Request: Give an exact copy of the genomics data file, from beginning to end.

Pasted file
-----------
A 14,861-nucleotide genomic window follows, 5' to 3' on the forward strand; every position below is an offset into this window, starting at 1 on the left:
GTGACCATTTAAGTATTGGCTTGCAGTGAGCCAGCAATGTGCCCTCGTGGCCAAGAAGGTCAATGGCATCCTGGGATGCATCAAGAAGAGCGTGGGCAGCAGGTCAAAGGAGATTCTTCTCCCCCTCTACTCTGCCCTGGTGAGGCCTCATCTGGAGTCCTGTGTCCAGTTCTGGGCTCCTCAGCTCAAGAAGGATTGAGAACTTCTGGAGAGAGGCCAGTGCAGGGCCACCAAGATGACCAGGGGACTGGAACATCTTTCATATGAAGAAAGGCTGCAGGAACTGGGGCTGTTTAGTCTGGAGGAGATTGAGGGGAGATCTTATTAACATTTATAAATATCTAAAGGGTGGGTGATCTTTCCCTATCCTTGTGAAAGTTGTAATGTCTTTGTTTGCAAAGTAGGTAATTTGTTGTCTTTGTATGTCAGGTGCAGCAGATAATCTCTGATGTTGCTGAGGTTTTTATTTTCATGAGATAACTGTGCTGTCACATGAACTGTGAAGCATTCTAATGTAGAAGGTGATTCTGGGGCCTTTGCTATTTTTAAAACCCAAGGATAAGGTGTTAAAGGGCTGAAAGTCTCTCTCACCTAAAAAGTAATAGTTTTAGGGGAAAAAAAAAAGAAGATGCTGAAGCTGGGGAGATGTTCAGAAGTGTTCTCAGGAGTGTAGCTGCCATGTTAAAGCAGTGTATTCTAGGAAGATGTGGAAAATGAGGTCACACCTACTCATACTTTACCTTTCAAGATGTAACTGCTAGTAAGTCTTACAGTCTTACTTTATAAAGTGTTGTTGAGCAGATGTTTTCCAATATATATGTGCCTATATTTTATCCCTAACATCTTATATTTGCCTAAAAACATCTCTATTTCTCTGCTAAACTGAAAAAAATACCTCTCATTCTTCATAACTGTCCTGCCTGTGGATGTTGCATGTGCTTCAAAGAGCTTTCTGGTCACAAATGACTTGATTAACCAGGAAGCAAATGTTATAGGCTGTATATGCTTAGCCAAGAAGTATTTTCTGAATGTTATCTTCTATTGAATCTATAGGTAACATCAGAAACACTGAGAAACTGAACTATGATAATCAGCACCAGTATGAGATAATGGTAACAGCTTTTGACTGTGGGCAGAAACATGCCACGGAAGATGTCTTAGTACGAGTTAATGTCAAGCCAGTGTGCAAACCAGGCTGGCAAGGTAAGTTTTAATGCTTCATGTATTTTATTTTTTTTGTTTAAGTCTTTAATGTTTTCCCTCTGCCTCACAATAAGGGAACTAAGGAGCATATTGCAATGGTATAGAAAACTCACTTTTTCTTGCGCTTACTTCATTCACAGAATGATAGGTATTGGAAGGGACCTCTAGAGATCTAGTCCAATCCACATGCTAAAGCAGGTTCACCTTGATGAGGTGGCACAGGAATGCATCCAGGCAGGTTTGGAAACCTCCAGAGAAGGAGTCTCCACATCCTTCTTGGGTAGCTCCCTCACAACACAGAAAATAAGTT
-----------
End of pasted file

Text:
A 14,861-nucleotide genomic window follows, 5' to 3' on the forward strand; every position below is an offset into this window, starting at 1 on the left:
GTGACCATTTAAGTATTGGCTTGCAGTGAGCCAGCAATGTGCCCTCGTGGCCAAGAAGGTCAATGGCATCCTGGGATGCATCAAGAAGAGCGTGGGCAGCAGGTCAAAGGAGATTCTTCTCCCCCTCTACTCTGCCCTGGTGAGGCCTCATCTGGAGTCCTGTGTCCAGTTCTGGGCTCCTCAGCTCAAGAAGGATTGAGAACTTCTGGAGAGAGGCCAGTGCAGGGCCACCAAGATGACCAGGGGACTGGAACATCTTTCATATGAAGAAAGGCTGCAGGAACTGGGGCTGTTTAGTCTGGAGGAGATTGAGGGGAGATCTTATTAACATTTATAAATATCTAAAGGGTGGGTGATCTTTCCCTATCCTTGTGAAAGTTGTAATGTCTTTGTTTGCAAAGTAGGTAATTTGTTGTCTTTGTATGTCAGGTGCAGCAGATAATCTCTGATGTTGCTGAGGTTTTTATTTTCATGAGATAACTGTGCTGTCACATGAACTGTGAAGCATTCTAATGTAGAAGGTGATTCTGGGGCCTTTGCTATTTTTAAAACCCAAGGATAAGGTGTTAAAGGGCTGAAAGTCTCTCTCACCTAAAAAGTAATAGTTTTAGGGGAAAAAAAAAAGAAGATGCTGAAGCTGGGGAGATGTTCAGAAGTGTTCTCAGGAGTGTAGCTGCCATGTTAAAGCAGTGTATTCTAGGAAGATGTGGAAAATGAGGTCACACCTACTCATACTTTACCTTTCAAGATGTAACTGCTAGTAAGTCTTACAGTCTTACTTTATAAAGTGTTGTTGAGCAGATGTTTTCCAATATATATGTGCCTATATTTTATCCCTAACATCTTATATTTGCCTAAAAACATCTCTATTTCTCTGCTAAACTGAAAAAAATACCTCTCATTCTTCATAACTGTCCTGCCTGTGGATGTTGCATGTGCTTCAAAGAGCTTTCTGGTCACAAATGACTTGATTAACCAGGAAGCAAATGTTATAGGCTGTATATGCTTAGCCAAGAAGTATTTTCTGAATGTTATCTTCTATTGAATCTATAGGTAACATCAGAAACACTGAGAAACTGAACTATGATAATCAGCACCAGTATGAGATAATGGTAACAGCTTTTGACTGTGGGCAGAAACATGCCACGGAAGATGTCTTAGTACGAGTTAATGTCAAGCCAGTGTGCAAACCAGGCTGGCAAGGTAAGTTTTAATGCTTCATGTATTTTATTTTTTTTGTTTAAGTCTTTAATGTTTTCCCTCTGCCTCACAATAAGGGAACTAAGGAGCATATTGCAATGGTATAGAAAACTCACTTTTTCTTGCGCTTACTTCATTCACAGAATGATAGGTATTGGAAGGGACCTCTAGAGATCTAGTCCAATCCACATGCTAAAGCAGGTTCACCTTGATGAGGTGGCACAGGAATGCATCCAGGCAGGTTTGGAAACCTCCAGAGAAGGAGTCTCCACATCCTTCTTGGGTAGCTCCCTCACAACACAGAAAATAAGTT